FIG. 1 is a block diagram of one preferred embodiment of the novel scintillation camera according to this invention. Camera head 10 represents a conventional gamma camera detector head including a scintillation crystal, photomultiplier tubes and associated resistor matrix circuitry for producing localization signals X+, X-, Y+, and Y-, and an energy signal Z in response to the photoabsorption of an incident gamma ray in the crystal, as conventionally known in the art (see U.S. Pat. No. 3,011,057).
Element 20 represents conventional coordinate computation circuitry which computes spatial coordinates (X, Y) in response to localization signals X+, X-, Y+, and Y- of a detected radiation event of appropriate energy. Element 30 represents a novel linearity correction circuit according to the present invention. The linearity correction circuit receives computed coordinates (X, Y) at input terminals thereof and corrects the computed coordinates to true coordinates (X', Y') which are outputted at output terminals thereof. Elements, 41, 42 and 43 denote single channel analyzers (SCAs), which are conventional logic circuits that output a logic signal when the amplitude of an input signal falls between upper and lower thresholds set in the SCAs. In the present invention, each of SCAs SCA 1, SCA 2, and SCA 3 are set to have upper and lower thresholds of differing values such that the SCAs each define a different, nonoverlapping range of gamma ray energies. The energy signal Z is simultaneously applied to the input terminals of each of the SCAs 41-43. The SCA having an upper and lower threshold within which the energy signal Z falls will produce a logic output signal to linearity correction circuit 30 indicating that the event whose coordinates are being inputted has an energy lying within the range defined by that SCA. The outputs of the SCAs are also applied to a logic circuit, such as OR gate 44, which provides an enable signal to the computing circuitry 20 that instructs the computing circuitry to calculate X, Y coordinates if the energy signal Z lies anywhere within the overall range defined by the SCA settings. It is noted that additional energy discrimination is performed by the camera electronics in order to eliminate spurious events from being counted as part of the resulting image; this is not shown in the drawings or described further in the interest of simplicity, since it is not germane to the concepts of the present invention.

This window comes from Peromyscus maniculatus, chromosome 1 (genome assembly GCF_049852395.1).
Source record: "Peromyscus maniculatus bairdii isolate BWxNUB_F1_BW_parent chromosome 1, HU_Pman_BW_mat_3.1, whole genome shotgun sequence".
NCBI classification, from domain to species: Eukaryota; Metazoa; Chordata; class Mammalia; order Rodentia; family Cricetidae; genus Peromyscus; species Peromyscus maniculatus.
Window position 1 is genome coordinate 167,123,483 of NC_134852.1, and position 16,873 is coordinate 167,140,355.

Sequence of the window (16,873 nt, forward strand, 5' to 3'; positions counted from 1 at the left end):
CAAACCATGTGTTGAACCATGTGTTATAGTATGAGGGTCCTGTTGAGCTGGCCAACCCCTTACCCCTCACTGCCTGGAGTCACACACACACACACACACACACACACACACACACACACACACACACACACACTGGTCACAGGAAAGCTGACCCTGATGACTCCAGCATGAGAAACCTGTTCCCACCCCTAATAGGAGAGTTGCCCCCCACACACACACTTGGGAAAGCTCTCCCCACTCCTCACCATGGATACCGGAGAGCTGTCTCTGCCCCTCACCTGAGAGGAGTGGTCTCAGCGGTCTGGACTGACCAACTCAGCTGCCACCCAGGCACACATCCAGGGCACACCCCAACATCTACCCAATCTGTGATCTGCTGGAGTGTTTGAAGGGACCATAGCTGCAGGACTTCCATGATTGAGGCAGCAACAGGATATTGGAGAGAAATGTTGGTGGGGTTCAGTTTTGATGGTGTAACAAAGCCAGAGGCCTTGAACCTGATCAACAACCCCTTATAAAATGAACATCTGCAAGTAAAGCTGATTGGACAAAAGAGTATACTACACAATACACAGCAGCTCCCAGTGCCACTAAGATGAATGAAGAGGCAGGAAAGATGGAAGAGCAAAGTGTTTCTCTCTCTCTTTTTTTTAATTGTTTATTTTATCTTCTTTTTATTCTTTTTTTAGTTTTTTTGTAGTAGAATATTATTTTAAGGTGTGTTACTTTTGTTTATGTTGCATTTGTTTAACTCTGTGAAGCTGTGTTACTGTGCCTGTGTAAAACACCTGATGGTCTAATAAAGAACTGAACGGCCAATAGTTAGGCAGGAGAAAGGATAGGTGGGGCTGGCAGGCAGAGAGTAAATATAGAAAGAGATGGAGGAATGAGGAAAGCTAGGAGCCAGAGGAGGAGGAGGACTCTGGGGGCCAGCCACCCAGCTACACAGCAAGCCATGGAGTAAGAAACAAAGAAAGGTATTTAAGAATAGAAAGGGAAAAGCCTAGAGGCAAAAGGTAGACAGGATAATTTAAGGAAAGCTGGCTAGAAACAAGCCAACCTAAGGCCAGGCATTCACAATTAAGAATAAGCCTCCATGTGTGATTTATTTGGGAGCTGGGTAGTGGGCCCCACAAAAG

A detailed block diagram of the linearity correction circuit 30 is shown in FIG. 2. Processor circuitry 31 receives input coordinates (X, Y), a logic signal A, B or C from one of the SCAs, retrieves correction factors, and outputs corrected coordinates (X', Y') as a function of the input coordinates, logic signal, and correction factors.
According to the present invention, separate sets of spatial coordinate correction factors are stored in memory for events of different energies. This is represented in FIG. 2 by memories 32, 33, and 34 (memories A, B and C, respectively). In other words, for an event having an energy signal within the range set in SCA 1, the processor will receive a logic signal at port A, and thus will select the set of correction factors from memory A over bus 35 for correction of the inputted coordinates from the computing circuitry. Similarly, for events having energy signals within the range set in SCA 2, the processor receives a logic signal at port B and selects the set of correction factors from memory B, and analogously for SCA 3. The three energy ranges might correspond to gamma rays less than 100 keV, between 100 and 200 keV, and above 200 keV, for example. While three energy ranges have been shown, it is apparent that as many energy ranges as desired may be included in the device by merely adding SCAs and associated sets of correction factors. Memories 32, 33 and 34 are illustrated as separate memories only for the purpose of explanation, it being understood and recognized that the memories may be constituted by a single memory having separately addressable sets of correction factors, or any other conventional storage and retrieval expedient.